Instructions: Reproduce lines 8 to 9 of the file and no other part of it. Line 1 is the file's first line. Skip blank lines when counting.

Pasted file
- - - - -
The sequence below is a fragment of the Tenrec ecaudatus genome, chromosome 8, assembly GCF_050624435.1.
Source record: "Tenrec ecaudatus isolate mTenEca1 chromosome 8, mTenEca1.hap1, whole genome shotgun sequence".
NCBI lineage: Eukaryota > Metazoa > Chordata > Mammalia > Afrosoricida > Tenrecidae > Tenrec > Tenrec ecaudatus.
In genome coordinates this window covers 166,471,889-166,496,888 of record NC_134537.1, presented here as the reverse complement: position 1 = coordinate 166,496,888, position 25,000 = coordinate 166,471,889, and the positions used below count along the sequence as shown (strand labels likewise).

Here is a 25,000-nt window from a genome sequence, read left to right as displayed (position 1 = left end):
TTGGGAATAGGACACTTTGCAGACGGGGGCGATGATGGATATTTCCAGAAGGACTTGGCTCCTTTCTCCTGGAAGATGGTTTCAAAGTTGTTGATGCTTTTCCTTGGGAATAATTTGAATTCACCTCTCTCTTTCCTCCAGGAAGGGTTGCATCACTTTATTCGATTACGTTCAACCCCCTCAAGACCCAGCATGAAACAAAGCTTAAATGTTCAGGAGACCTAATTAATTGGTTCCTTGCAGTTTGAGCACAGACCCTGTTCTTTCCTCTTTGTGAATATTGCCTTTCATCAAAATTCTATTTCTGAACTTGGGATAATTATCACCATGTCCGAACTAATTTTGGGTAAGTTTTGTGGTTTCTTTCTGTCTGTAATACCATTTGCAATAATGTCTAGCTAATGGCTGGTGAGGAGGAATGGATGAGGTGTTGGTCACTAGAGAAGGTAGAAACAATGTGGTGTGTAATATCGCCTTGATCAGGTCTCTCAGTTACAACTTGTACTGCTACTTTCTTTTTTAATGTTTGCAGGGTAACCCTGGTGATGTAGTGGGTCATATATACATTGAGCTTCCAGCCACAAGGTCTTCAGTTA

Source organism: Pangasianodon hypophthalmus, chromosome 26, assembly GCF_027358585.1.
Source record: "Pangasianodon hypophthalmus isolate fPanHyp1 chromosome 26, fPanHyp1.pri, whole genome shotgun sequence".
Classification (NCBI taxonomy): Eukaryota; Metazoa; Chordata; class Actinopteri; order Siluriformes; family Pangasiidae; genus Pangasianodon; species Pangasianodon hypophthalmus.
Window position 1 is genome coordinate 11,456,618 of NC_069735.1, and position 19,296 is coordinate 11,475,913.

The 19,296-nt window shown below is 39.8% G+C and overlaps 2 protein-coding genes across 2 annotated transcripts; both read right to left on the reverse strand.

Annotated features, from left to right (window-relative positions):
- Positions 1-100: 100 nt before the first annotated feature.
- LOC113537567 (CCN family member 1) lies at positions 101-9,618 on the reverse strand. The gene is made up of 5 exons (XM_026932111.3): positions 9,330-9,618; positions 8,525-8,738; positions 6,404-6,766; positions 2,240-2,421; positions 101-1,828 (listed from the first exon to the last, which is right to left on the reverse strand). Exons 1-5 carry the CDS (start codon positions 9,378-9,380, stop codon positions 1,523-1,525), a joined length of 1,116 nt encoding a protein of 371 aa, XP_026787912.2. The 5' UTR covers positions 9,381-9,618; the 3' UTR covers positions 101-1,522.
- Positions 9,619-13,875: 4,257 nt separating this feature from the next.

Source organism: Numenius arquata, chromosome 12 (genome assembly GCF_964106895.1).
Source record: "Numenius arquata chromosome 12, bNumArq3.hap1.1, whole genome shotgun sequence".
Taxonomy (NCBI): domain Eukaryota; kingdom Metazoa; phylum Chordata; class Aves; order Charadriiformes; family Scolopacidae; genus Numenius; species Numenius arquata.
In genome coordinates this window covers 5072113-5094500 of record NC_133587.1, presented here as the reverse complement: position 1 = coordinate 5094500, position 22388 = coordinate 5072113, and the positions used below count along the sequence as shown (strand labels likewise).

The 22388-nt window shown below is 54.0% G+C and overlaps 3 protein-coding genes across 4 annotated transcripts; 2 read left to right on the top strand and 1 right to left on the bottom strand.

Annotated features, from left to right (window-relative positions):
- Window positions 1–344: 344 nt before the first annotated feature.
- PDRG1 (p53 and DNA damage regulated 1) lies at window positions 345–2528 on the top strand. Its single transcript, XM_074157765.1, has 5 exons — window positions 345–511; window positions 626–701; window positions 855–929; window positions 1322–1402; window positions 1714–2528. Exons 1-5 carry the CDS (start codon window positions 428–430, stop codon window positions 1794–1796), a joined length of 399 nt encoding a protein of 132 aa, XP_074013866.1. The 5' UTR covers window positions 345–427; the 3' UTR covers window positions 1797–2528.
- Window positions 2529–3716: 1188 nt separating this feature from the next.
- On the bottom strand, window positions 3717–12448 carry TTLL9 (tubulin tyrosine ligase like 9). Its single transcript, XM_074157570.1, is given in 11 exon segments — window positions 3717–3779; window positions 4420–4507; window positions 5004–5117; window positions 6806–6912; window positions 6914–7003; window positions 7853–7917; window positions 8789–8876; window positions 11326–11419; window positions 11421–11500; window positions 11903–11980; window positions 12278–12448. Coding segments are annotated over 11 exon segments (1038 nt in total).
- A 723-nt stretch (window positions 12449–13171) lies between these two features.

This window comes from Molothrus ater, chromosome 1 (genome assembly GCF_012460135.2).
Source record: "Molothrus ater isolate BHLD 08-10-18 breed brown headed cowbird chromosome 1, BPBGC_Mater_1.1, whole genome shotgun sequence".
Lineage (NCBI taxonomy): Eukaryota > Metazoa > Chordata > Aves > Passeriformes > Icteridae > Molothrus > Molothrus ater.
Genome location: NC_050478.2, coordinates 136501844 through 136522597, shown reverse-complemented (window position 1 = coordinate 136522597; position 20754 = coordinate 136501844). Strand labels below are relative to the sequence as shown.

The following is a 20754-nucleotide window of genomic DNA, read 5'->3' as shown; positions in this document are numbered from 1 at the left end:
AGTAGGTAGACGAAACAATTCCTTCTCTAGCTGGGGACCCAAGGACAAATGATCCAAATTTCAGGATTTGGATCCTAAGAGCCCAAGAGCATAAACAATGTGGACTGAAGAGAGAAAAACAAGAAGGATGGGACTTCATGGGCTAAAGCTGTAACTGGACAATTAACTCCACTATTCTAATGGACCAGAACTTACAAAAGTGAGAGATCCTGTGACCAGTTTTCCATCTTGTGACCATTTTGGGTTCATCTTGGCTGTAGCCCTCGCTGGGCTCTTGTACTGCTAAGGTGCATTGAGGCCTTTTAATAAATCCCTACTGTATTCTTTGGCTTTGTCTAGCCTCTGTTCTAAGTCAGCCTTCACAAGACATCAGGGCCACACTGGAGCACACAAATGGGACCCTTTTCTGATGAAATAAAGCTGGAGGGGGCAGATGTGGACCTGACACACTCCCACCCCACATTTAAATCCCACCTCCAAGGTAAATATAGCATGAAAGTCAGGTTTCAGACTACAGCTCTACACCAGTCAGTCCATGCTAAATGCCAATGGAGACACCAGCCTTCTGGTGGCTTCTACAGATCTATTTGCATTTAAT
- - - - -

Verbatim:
Source record: "Pangasianodon hypophthalmus isolate fPanHyp1 chromosome 26, fPanHyp1.pri, whole genome shotgun sequence".
Classification (NCBI taxonomy): Eukaryota; Metazoa; Chordata; class Actinopteri; order Siluriformes; family Pangasiidae; genus Pangasianodon; species Pangasianodon hypophthalmus.